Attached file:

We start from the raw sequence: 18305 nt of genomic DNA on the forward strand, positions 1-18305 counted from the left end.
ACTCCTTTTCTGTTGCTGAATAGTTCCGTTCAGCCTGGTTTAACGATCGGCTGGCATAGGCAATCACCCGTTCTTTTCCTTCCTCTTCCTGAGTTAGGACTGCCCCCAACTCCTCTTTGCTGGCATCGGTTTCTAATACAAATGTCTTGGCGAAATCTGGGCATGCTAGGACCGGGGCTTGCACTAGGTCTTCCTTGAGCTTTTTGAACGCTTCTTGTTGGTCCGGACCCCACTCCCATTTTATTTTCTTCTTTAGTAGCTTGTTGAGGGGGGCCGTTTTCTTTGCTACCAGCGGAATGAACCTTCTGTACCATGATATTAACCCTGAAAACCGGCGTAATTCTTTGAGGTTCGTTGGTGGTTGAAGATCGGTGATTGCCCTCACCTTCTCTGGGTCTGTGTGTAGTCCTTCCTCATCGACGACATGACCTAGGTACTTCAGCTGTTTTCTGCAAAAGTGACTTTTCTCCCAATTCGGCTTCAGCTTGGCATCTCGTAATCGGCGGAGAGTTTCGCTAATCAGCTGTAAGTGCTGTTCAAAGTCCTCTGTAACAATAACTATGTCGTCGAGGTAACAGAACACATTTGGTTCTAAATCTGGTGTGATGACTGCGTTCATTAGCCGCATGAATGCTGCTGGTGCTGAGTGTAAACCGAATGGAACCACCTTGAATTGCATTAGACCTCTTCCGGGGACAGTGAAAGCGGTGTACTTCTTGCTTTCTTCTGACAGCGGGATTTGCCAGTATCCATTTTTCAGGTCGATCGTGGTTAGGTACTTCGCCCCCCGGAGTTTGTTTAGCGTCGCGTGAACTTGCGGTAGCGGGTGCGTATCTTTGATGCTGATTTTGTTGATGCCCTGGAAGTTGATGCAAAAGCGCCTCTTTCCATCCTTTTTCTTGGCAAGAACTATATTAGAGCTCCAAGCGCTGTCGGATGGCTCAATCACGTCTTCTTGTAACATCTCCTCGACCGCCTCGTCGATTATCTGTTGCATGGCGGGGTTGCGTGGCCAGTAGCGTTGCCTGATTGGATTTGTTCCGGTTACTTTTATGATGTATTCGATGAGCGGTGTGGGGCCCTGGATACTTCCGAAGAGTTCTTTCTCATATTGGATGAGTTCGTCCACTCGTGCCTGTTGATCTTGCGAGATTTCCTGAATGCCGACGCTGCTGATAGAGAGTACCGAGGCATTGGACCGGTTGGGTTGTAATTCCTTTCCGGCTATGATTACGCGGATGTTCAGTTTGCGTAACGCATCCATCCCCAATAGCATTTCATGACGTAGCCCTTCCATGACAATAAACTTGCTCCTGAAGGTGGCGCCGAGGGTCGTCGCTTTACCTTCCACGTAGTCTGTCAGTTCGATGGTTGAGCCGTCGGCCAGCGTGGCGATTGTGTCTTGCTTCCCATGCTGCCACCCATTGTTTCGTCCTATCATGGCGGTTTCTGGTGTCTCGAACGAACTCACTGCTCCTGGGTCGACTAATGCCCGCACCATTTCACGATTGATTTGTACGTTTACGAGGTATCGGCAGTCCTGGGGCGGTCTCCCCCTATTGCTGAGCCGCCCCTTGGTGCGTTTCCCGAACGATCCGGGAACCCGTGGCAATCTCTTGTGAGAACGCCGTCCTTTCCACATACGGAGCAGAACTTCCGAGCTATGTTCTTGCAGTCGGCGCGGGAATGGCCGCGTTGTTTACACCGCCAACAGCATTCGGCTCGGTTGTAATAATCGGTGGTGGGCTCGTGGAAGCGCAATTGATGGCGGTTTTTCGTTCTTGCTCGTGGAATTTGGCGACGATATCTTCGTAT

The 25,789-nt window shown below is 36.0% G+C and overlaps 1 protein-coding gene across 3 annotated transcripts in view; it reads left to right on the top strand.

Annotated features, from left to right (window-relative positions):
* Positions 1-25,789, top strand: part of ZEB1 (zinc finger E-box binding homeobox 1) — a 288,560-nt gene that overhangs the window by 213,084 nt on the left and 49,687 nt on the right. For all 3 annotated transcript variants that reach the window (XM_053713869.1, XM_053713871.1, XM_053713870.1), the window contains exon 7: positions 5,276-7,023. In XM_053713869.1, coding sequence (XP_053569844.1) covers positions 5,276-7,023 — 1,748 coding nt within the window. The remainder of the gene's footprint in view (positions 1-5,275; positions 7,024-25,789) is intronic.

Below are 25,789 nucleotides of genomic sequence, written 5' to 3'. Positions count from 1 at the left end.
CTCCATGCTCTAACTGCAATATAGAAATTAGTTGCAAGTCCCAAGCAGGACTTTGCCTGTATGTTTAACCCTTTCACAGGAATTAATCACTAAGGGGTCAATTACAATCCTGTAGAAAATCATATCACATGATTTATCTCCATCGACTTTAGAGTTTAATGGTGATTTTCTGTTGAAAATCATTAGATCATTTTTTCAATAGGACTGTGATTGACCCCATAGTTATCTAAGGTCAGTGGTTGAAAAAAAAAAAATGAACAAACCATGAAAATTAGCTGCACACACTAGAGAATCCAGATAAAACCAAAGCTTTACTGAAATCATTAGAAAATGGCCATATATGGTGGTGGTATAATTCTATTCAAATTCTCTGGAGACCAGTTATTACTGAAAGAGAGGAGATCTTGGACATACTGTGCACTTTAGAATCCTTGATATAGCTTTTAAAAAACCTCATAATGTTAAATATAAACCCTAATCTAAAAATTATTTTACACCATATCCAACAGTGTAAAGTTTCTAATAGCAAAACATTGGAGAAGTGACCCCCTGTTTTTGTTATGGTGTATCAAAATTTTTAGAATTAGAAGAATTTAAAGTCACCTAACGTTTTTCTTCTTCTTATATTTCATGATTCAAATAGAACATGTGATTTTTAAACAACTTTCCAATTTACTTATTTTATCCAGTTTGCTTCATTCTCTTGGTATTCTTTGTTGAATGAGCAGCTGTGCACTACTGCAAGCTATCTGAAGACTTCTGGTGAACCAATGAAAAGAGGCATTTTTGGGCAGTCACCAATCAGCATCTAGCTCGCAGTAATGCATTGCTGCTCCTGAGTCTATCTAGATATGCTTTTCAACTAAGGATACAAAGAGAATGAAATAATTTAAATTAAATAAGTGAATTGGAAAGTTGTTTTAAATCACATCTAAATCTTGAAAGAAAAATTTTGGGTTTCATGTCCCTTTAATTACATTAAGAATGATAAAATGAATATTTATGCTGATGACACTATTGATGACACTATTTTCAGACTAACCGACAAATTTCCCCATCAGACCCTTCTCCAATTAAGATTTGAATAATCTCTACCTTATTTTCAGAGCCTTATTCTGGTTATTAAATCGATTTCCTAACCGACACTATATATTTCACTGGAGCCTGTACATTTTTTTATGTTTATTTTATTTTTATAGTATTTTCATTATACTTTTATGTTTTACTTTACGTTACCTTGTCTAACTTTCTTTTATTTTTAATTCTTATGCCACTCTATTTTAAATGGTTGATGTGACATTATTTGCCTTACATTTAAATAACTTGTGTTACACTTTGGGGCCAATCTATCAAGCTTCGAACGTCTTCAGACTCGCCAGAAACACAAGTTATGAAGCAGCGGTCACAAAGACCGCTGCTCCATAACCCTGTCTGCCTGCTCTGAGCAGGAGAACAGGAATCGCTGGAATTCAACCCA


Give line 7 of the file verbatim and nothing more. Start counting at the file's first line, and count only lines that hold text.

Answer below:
CTCCATGCTCTAACTGCAATATAGAAATTAGTTGCAAGTCCCAAGCAGGACTTTGCCTGTATGTTTAACCCTTTCACAGGAATTAATCACTAAGGGGTCAATTACAATCCTGTAGAAAATCATATCACATGATTTATCTCCATCGACTTTAGAGTTTAATGGTGATTTTCTGTTGAAAATCATTAGATCATTTTTTCAATAGGACTGTGATTGACCCCATAGTTATCTAAGGTCAGTGGTTGAAAAAAAAAAAATGAACAAACCATGAAAATTAGCTGCACACACTAGAGAATCCAGATAAAACCAAAGCTTTACTGAAATCATTAGAAAATGGCCATATATGGTGGTGGTATAATTCTATTCAAATTCTCTGGAGACCAGTTATTACTGAAAGAGAGGAGATCTTGGACATACTGTGCACTTTAGAATCCTTGATATAGCTTTTAAAAAACCTCATAATGTTAAATATAAACCCTAATCTAAAAATTATTTTACACCATATCCAACAGTGTAAAGTTTCTAATAGCAAAACATTGGAGAAGTGACCCCCTGTTTTTGTTATGGTGTATCAAAATTTTTAGAATTAGAAGAATTTAAAGTCACCTAACGTTTTTCTTCTTCTTATATTTCATGATTCAAATAGAACATGTGATTTTTAAACAACTTTCCAATTTACTTATTTTATCCAGTTTGCTTCATTCTCTTGGTATTCTTTGTTGAATGAGCAGCTGTGCACTACTGCAAGCTATCTGAAGACTTCTGGTGAACCAATGAAAAGAGGCATTTTTGGGCAGTCACCAATCAGCATCTAGCTCGCAGTAATGCATTGCTGCTCCTGAGTCTATCTAGATATGCTTTTCAACTAAGGATACAAAGAGAATGAAATAATTTAAATTAAATAAGTGAATTGGAAAGTTGTTTTAAATCACATCTAAATCTTGAAAGAAAAATTTTGGGTTTCATGTCCCTTTAATTACATTAAGAATGATAAAATGAATATTTATGCTGATGACACTATTGATGACACTATTTTCAGACTAACCGACAAATTTCCCCATCAGACCCTTCTCCAATTAAGATTTGAATAATCTCTACCTTATTTTCAGAGCCTTATTCTGGTTATTAAATCGATTTCCTAACCGACACTATATATTTCACTGGAGCCTGTACATTTTTTTATGTTTATTTTATTTTTATAGTATTTTCATTATACTTTTATGTTTTACTTTACGTTACCTTGTCTAACTTTCTTTTATTTTTAATTCTTATGCCACTCTATTTTAAATGGTTGATGTGACATTATTTGCCTTACATTTAAATAACTTGTGTTACACTTTGGGGCCAATCTATCAAGCTTCGAACGTCTTCAGACTCGCCAGAAACACAAGTTATGAAGCAGCGGTCACAAAGACCGCTGCTCCATAACCCTGTCTGCCTGCTCTGAGCAGGAGAACAGGAATCGCTGGAATTCAACCCA